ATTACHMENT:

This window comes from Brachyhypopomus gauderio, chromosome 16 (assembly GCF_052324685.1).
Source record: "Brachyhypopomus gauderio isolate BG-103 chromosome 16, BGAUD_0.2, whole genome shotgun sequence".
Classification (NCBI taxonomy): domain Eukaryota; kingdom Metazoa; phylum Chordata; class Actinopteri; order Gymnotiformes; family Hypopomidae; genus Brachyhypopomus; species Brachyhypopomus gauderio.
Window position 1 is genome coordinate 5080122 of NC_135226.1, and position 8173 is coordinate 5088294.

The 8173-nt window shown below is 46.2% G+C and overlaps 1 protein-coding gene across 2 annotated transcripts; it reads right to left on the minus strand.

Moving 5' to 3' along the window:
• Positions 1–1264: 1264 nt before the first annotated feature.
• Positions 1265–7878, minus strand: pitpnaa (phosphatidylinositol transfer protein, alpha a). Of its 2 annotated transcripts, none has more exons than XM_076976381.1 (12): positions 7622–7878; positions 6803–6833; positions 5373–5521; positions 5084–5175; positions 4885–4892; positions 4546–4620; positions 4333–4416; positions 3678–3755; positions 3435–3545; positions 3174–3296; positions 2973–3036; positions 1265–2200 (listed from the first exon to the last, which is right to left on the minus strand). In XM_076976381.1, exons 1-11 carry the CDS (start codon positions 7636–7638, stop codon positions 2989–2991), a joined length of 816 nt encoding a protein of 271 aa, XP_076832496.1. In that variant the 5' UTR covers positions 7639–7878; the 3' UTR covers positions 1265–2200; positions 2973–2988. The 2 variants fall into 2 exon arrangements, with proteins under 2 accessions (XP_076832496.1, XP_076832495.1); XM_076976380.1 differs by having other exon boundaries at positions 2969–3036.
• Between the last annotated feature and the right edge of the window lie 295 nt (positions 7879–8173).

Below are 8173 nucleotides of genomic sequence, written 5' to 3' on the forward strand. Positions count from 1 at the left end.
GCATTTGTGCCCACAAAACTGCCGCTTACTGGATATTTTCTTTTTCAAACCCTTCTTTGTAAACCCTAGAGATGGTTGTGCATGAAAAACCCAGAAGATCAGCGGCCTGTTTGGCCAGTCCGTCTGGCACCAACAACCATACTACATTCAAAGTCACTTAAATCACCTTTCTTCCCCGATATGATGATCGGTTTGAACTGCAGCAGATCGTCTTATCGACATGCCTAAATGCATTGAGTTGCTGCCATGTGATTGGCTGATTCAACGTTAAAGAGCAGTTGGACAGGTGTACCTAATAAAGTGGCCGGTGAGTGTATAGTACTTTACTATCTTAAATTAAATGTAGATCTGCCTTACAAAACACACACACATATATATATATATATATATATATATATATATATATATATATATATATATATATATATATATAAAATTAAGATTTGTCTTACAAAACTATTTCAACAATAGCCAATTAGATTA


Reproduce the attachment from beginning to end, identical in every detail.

This window comes from Brachyhypopomus gauderio, chromosome 16 (assembly GCF_052324685.1).
Source record: "Brachyhypopomus gauderio isolate BG-103 chromosome 16, BGAUD_0.2, whole genome shotgun sequence".
Classification (NCBI taxonomy): domain Eukaryota; kingdom Metazoa; phylum Chordata; class Actinopteri; order Gymnotiformes; family Hypopomidae; genus Brachyhypopomus; species Brachyhypopomus gauderio.
Window position 1 is genome coordinate 5080122 of NC_135226.1, and position 8173 is coordinate 5088294.

The 8173-nt window shown below is 46.2% G+C and overlaps 1 protein-coding gene across 2 annotated transcripts; it reads right to left on the minus strand.

Moving 5' to 3' along the window:
• Positions 1–1264: 1264 nt before the first annotated feature.
• Positions 1265–7878, minus strand: pitpnaa (phosphatidylinositol transfer protein, alpha a). Of its 2 annotated transcripts, none has more exons than XM_076976381.1 (12): positions 7622–7878; positions 6803–6833; positions 5373–5521; positions 5084–5175; positions 4885–4892; positions 4546–4620; positions 4333–4416; positions 3678–3755; positions 3435–3545; positions 3174–3296; positions 2973–3036; positions 1265–2200 (listed from the first exon to the last, which is right to left on the minus strand). In XM_076976381.1, exons 1-11 carry the CDS (start codon positions 7636–7638, stop codon positions 2989–2991), a joined length of 816 nt encoding a protein of 271 aa, XP_076832496.1. In that variant the 5' UTR covers positions 7639–7878; the 3' UTR covers positions 1265–2200; positions 2973–2988. The 2 variants fall into 2 exon arrangements, with proteins under 2 accessions (XP_076832496.1, XP_076832495.1); XM_076976380.1 differs by having other exon boundaries at positions 2969–3036.
• Between the last annotated feature and the right edge of the window lie 295 nt (positions 7879–8173).

Below are 8173 nucleotides of genomic sequence, written 5' to 3' on the forward strand. Positions count from 1 at the left end.
GCATTTGTGCCCACAAAACTGCCGCTTACTGGATATTTTCTTTTTCAAACCCTTCTTTGTAAACCCTAGAGATGGTTGTGCATGAAAAACCCAGAAGATCAGCGGCCTGTTTGGCCAGTCCGTCTGGCACCAACAACCATACTACATTCAAAGTCACTTAAATCACCTTTCTTCCCCGATATGATGATCGGTTTGAACTGCAGCAGATCGTCTTATCGACATGCCTAAATGCATTGAGTTGCTGCCATGTGATTGGCTGATTCAACGTTAAAGAGCAGTTGGACAGGTGTACCTAATAAAGTGGCCGGTGAGTGTATAGTACTTTACTATCTTAAATTAAATGTAGATCTGCCTTACAAAACACACACACATATATATATATATATATATATATATATATATATATATATATATATATATATATATATATATAAAATTAAGATTTGTCTTACAAAACTATTTCAACAATAGCCAATTAGATTA